EntrepreneurInvestment Properties December 27, 2016

To Brick, Or Not To Brick?

As much as moving “To the Cloud” has been embraced in the past decade; so has moving “To the Street”. Online retailers, such as the eyeglass retailer Warby Parker, have seen significant gains in market share and penetration using physical brick and mortar stores.  The physical locations are used as marketing tools much more than they are used as a traditional retail outlet. The footprint is small. The tools and systems are light, mobile. There is/are no on-site inventory other than minimal display models. The purpose of the footprint is to engage with the customer, let them touch and feel the product, introduce them to the company culture, and build a relationship. E-Commerce retailers such as Warby Parker have found these tasks much easier to accomplish in the physical world as a supplement to their digital offering. They are not alone. 


Los Angeles-based clothing, shoes and accessories firm, Nasty Gal, has announced plans to debut a shop in the Southland. Birchbox, a beauty products company, opened its first store this month in New York. The men’s fashion brand Bonobos has recently brought its brand to La Brea Boulevard.  JustFab expanded to physical locations in September when it opened a flagship in Glendale, Az. Gap has followed suit with the introduction of physical store offerings featuring the brands of Athleta and Piperlime.  These retailers are capitalizing on the same marketing trend seen by Warby Parker. They are also facing some of the same question marks. 


The e-Commerce move to brick and mortar has been difficult for CEO’s and Managers to plan, track, and predict because it is primarily a marketing medium not a fulfillment, inventory, and payment-collection medium (compared to traditional retail).  Most companies who are moving from the cloud to the street lack definitive plans on just how many stores they wish to open. You hear a lot of discussion of “Sustainable Growth” and “Staying true to our Online Base”. As they should, since the majority of sales from these companies remains online.  Due to the nature of the marketing and relationship-building benefit of the brick and mortar location; it has proven difficult to mathematically calculate how many locations should be opened before the cannibalization of online order volume would be a real threat.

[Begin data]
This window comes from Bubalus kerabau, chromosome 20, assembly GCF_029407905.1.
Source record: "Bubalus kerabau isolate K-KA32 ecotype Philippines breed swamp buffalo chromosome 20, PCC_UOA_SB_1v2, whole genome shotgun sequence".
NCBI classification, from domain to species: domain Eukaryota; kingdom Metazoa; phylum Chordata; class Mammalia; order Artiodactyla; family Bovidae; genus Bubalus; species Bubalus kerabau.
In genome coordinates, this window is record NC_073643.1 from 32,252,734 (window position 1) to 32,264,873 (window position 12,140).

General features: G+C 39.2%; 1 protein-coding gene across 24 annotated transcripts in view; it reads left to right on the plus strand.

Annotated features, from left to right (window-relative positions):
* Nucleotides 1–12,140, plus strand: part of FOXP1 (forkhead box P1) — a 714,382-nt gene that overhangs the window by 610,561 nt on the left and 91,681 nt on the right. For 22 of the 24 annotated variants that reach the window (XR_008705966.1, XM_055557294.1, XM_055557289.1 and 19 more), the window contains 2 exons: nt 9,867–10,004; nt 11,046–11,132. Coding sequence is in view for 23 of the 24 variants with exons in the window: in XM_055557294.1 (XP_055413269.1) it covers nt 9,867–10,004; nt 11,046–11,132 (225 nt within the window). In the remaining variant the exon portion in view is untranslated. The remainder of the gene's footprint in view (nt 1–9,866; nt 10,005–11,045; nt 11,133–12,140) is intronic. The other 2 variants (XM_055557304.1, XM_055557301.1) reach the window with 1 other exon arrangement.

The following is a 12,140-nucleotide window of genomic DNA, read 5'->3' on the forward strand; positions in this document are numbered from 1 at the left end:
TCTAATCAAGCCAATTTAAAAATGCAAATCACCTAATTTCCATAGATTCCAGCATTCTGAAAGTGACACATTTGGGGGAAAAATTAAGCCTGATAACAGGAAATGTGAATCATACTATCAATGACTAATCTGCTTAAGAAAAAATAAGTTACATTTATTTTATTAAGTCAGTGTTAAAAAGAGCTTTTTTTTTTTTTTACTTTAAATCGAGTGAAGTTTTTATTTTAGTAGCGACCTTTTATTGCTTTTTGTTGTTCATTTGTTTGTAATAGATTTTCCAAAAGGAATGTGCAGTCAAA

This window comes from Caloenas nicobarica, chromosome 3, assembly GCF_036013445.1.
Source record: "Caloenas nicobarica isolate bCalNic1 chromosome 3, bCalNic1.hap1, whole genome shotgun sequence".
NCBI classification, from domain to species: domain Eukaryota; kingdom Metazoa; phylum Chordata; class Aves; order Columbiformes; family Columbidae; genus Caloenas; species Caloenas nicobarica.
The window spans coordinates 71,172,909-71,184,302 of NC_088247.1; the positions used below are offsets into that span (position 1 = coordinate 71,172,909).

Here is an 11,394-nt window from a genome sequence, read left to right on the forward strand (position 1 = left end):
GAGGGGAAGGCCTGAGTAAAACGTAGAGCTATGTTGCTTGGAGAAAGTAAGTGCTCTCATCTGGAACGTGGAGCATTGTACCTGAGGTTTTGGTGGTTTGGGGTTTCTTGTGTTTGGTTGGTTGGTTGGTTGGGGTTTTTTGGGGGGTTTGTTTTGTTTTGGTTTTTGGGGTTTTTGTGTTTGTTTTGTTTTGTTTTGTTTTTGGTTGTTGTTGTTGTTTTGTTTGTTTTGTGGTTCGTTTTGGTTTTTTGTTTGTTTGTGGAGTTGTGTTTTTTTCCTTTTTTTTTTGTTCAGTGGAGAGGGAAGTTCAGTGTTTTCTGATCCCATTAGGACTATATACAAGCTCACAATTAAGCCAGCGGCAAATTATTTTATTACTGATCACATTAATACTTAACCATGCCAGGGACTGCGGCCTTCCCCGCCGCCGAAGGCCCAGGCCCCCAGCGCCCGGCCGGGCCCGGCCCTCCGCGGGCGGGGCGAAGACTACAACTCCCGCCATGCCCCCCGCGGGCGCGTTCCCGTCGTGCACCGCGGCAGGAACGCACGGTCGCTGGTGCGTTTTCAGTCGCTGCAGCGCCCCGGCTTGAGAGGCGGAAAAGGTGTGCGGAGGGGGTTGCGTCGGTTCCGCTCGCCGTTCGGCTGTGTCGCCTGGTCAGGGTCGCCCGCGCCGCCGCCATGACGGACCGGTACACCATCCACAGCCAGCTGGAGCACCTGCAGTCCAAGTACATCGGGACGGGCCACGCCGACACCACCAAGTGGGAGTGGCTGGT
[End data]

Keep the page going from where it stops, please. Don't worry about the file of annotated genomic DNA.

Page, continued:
It is difficult to get a grasp for how many stores to open partially because so many of the purchases (but not all) remain online. The physical stores are not pure retail outlets but are a blend of retail and E- Commerce that function more as an additional marketing tool than a retail hub or repeat destination. In fact, as seen with the men’s fashion outlet Bonobos, repeat business in this sector is often through digital means after the initial product is vetted and product lines are chosen (favorite clothes). The male shoppers of Bonobos go into the physical store to gain an understanding of their favorite products, and then typically order online from that point forward. 


A further complication of the matter stems from how sales are tracked through internal accounting. In the name of efficiency, the cloud-based retailers almost all use their pre-existing web portals to process in-store purchases. This would make it appear that the retailer is still, as always, completing all their sales online.  Often, ownership can be hesitant to steer any resources away from the online operations. That is where the money is made, yes? Well, not quite. Although the purchase transactions completed in the physical stores are recorded online, are they really an “Online Sale”? Did the sale truly originate online or would the customer have still purchased the product had they randomly wandered into the storefront and needed to use a cash register and swipe their credit card at the front counter? I see this issue of tracking the origination of orders as further complicating the investment decision surrounding how many locations to open. 

E-Commerce organizations who are successfully leveraging a physical presence (such as Warby Parker) seem to be doing so through culture, brand, and focus on their core-competency. They are holding that the return on investment, for opening a physical store, should be tracked based on a marketing investment, not necessarily the metrics that drive traditional retail.


Nick Schlekeway